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Euro zone inflation steady in April, reinforcing ECB rate cut case

Euro zone inflation steady in April, reinforcing ECB rate cut case

FRANKFURT (Reuters) – Euro zone inflation held steady as expected in April but a crucial indicator on underlying price pressures slowed, solidifying an already strong case for the European Central Bank to cut interest rates in June.

The ECB all but promised a rate cut on June 6, provided there is no nasty surprise in wage or price developments, and Tuesday’s data remain consistent with the path the bank saw in its last round of projections in March.

Inflation in the 20 countries sharing the euro currency was 2.4% in April, the same as in March and matching expectations for a steady reading in a Reuters poll of analysts.

Meanwhile core inflation, filtering out volatile food and energy prices as well as alcohol and tobacco, a key measure watched by policymakers to gauge the durability of price pressures, slowed to 2.7% from 2.9%, data from Eurostat, the EU’s statistics agency showed.

Closely watched services inflation, stuck at 4% since the start of the year, eased to 3.7%, though much of that may be related to the early timing of Easter and policymakers say that rapid wage growth, the key component in services costs, remains a concern.

Inflation has fallen quicker in the past year than the ECB had hoped, so potential rate cuts have dominated the discussion for months now, even if policymakers say they are still looking for more reassuring data, especially on wages.

The ECB raised interest rates at the fastest pace on record in 2022 and 2023 to combat runaway prices but has been holding the deposit rate steady at 4% since September, arguing that it has done enough to restrict demand and extinguish price pressures.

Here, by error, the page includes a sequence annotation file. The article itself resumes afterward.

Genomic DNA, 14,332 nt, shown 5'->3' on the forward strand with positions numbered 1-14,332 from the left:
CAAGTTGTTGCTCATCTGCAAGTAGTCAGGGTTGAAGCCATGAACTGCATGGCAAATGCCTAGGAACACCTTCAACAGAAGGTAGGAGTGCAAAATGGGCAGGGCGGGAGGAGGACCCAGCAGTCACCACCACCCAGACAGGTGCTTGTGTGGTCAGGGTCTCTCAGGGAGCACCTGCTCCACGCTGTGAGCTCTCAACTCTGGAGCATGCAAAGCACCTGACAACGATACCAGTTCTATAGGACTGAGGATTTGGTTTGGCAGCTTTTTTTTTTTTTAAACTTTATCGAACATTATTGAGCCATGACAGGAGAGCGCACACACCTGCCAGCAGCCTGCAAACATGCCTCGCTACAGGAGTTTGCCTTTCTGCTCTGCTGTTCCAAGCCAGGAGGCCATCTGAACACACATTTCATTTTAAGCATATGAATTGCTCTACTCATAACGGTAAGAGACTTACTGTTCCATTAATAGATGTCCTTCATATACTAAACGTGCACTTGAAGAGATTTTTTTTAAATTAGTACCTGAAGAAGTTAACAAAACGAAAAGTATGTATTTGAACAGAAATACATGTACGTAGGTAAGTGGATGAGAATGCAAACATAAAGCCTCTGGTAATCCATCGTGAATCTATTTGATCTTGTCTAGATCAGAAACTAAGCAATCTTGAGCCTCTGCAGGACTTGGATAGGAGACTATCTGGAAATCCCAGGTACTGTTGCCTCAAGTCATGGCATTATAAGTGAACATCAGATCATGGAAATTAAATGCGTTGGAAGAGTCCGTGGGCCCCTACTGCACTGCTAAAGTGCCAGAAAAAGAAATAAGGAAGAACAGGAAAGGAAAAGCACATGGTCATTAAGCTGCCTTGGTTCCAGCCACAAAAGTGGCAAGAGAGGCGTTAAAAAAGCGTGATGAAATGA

Still, some policymakers appear to be walking back on earlier comments that the June cut should be followed by a series of moves since inflation was well on its way to the 2% target by sometime in 2025.

Increased caution is fuelled by rising energy costs and heightened geopolitical tensions, which threaten to disrupt shipping and push up commodity prices, a risk for a large open economy that depends on trade and raw material imports.

But unexpectedly high inflation readings in the United States may be a bigger concern since that could delay rate cuts from the U.S. Federal Reserve.

While the ECB insists it is independent, the Fed’s moves dictate the direction of global financing conditions and a widening interest rate spread would weaken the euro and push up imported inflation. It would also push up long-term yield in the euro zone, effectively negating some of the ECB’s work to lower borrowing costs.

Still, policymakers argue that being a step or two ahead of the Fed is not a problem and issues arise only if Fed easing is postponed over a longer period or if higher U.S. inflation is exported to the euro zone as well.

 

(Reporting by Balazs Koranyi)

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